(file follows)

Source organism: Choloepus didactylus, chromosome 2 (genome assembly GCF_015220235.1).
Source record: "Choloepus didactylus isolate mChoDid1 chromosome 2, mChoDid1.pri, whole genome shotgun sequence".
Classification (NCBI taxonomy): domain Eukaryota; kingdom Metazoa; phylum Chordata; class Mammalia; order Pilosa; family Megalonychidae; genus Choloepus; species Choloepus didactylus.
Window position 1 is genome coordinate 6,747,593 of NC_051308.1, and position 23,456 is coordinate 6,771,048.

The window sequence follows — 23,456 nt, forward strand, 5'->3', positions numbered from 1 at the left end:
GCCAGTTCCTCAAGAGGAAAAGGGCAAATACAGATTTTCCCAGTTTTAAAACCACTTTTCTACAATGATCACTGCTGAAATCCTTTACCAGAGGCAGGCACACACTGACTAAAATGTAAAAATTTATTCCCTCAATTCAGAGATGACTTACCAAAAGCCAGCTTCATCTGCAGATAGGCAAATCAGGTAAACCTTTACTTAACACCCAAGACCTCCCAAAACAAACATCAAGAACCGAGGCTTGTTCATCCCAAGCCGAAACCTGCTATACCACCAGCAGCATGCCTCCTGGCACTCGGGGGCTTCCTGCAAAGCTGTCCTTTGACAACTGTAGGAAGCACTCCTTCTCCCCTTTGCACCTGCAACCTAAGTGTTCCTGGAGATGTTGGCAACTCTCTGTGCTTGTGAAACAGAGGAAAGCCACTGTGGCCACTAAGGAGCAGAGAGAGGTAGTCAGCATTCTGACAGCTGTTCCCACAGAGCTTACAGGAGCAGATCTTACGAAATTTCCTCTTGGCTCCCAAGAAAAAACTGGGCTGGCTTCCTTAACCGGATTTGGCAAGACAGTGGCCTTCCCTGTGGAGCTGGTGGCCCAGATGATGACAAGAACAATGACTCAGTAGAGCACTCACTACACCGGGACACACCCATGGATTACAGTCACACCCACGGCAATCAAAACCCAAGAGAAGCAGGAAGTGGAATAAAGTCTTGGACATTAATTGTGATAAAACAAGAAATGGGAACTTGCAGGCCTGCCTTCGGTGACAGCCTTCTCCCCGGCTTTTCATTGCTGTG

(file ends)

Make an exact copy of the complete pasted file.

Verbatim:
Source organism: Choloepus didactylus, chromosome 2 (genome assembly GCF_015220235.1).
Source record: "Choloepus didactylus isolate mChoDid1 chromosome 2, mChoDid1.pri, whole genome shotgun sequence".
Classification (NCBI taxonomy): domain Eukaryota; kingdom Metazoa; phylum Chordata; class Mammalia; order Pilosa; family Megalonychidae; genus Choloepus; species Choloepus didactylus.
Window position 1 is genome coordinate 6,747,593 of NC_051308.1, and position 23,456 is coordinate 6,771,048.

The window sequence follows — 23,456 nt, forward strand, 5'->3', positions numbered from 1 at the left end:
GCCAGTTCCTCAAGAGGAAAAGGGCAAATACAGATTTTCCCAGTTTTAAAACCACTTTTCTACAATGATCACTGCTGAAATCCTTTACCAGAGGCAGGCACACACTGACTAAAATGTAAAAATTTATTCCCTCAATTCAGAGATGACTTACCAAAAGCCAGCTTCATCTGCAGATAGGCAAATCAGGTAAACCTTTACTTAACACCCAAGACCTCCCAAAACAAACATCAAGAACCGAGGCTTGTTCATCCCAAGCCGAAACCTGCTATACCACCAGCAGCATGCCTCCTGGCACTCGGGGGCTTCCTGCAAAGCTGTCCTTTGACAACTGTAGGAAGCACTCCTTCTCCCCTTTGCACCTGCAACCTAAGTGTTCCTGGAGATGTTGGCAACTCTCTGTGCTTGTGAAACAGAGGAAAGCCACTGTGGCCACTAAGGAGCAGAGAGAGGTAGTCAGCATTCTGACAGCTGTTCCCACAGAGCTTACAGGAGCAGATCTTACGAAATTTCCTCTTGGCTCCCAAGAAAAAACTGGGCTGGCTTCCTTAACCGGATTTGGCAAGACAGTGGCCTTCCCTGTGGAGCTGGTGGCCCAGATGATGACAAGAACAATGACTCAGTAGAGCACTCACTACACCGGGACACACCCATGGATTACAGTCACACCCACGGCAATCAAAACCCAAGAGAAGCAGGAAGTGGAATAAAGTCTTGGACATTAATTGTGATAAAACAAGAAATGGGAACTTGCAGGCCTGCCTTCGGTGACAGCCTTCTCCCCGGCTTTTCATTGCTGTG